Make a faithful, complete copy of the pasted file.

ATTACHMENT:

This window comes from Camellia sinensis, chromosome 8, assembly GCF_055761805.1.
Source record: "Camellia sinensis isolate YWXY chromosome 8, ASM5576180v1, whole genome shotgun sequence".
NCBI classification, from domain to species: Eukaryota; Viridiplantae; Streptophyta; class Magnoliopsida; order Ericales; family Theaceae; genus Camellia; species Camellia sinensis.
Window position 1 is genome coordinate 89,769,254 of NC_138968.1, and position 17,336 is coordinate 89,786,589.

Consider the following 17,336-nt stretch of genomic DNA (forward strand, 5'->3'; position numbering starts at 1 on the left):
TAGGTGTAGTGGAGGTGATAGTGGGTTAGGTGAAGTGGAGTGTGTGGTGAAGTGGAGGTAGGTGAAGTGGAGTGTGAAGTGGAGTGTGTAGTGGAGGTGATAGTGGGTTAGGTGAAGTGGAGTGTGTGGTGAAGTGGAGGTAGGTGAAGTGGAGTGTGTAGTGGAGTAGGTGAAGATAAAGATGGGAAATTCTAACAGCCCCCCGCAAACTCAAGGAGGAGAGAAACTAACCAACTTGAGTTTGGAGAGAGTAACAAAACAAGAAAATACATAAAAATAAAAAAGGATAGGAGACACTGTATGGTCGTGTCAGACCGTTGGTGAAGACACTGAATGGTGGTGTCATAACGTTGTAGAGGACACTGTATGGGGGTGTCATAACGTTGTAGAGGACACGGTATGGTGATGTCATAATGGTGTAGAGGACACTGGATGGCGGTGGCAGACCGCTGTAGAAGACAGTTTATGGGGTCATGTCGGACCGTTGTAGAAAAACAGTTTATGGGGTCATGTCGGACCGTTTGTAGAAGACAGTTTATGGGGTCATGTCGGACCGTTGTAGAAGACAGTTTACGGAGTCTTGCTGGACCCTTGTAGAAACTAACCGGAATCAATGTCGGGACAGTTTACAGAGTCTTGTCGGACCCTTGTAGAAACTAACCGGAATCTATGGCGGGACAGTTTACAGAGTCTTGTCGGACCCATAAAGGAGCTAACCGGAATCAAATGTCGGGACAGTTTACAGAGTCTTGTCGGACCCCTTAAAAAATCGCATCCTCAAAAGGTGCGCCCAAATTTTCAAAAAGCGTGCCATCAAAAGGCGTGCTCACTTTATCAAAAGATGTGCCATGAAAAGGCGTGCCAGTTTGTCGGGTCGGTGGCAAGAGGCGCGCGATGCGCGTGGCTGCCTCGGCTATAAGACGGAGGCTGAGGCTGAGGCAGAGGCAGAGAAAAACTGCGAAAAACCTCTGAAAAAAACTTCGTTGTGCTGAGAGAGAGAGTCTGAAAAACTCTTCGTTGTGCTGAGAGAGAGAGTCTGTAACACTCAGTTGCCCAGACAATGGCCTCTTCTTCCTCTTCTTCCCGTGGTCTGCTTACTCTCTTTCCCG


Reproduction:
This window comes from Camellia sinensis, chromosome 8, assembly GCF_055761805.1.
Source record: "Camellia sinensis isolate YWXY chromosome 8, ASM5576180v1, whole genome shotgun sequence".
NCBI classification, from domain to species: Eukaryota; Viridiplantae; Streptophyta; class Magnoliopsida; order Ericales; family Theaceae; genus Camellia; species Camellia sinensis.
Window position 1 is genome coordinate 89,769,254 of NC_138968.1, and position 17,336 is coordinate 89,786,589.

Consider the following 17,336-nt stretch of genomic DNA (forward strand, 5'->3'; position numbering starts at 1 on the left):
TAGGTGTAGTGGAGGTGATAGTGGGTTAGGTGAAGTGGAGTGTGTGGTGAAGTGGAGGTAGGTGAAGTGGAGTGTGAAGTGGAGTGTGTAGTGGAGGTGATAGTGGGTTAGGTGAAGTGGAGTGTGTGGTGAAGTGGAGGTAGGTGAAGTGGAGTGTGTAGTGGAGTAGGTGAAGATAAAGATGGGAAATTCTAACAGCCCCCCGCAAACTCAAGGAGGAGAGAAACTAACCAACTTGAGTTTGGAGAGAGTAACAAAACAAGAAAATACATAAAAATAAAAAAGGATAGGAGACACTGTATGGTCGTGTCAGACCGTTGGTGAAGACACTGAATGGTGGTGTCATAACGTTGTAGAGGACACTGTATGGGGGTGTCATAACGTTGTAGAGGACACGGTATGGTGATGTCATAATGGTGTAGAGGACACTGGATGGCGGTGGCAGACCGCTGTAGAAGACAGTTTATGGGGTCATGTCGGACCGTTGTAGAAAAACAGTTTATGGGGTCATGTCGGACCGTTTGTAGAAGACAGTTTATGGGGTCATGTCGGACCGTTGTAGAAGACAGTTTACGGAGTCTTGCTGGACCCTTGTAGAAACTAACCGGAATCAATGTCGGGACAGTTTACAGAGTCTTGTCGGACCCTTGTAGAAACTAACCGGAATCTATGGCGGGACAGTTTACAGAGTCTTGTCGGACCCATAAAGGAGCTAACCGGAATCAAATGTCGGGACAGTTTACAGAGTCTTGTCGGACCCCTTAAAAAATCGCATCCTCAAAAGGTGCGCCCAAATTTTCAAAAAGCGTGCCATCAAAAGGCGTGCTCACTTTATCAAAAGATGTGCCATGAAAAGGCGTGCCAGTTTGTCGGGTCGGTGGCAAGAGGCGCGCGATGCGCGTGGCTGCCTCGGCTATAAGACGGAGGCTGAGGCTGAGGCAGAGGCAGAGAAAAACTGCGAAAAACCTCTGAAAAAAACTTCGTTGTGCTGAGAGAGAGAGTCTGAAAAACTCTTCGTTGTGCTGAGAGAGAGAGTCTGTAACACTCAGTTGCCCAGACAATGGCCTCTTCTTCCTCTTCTTCCCGTGGTCTGCTTACTCTCTTTCCCG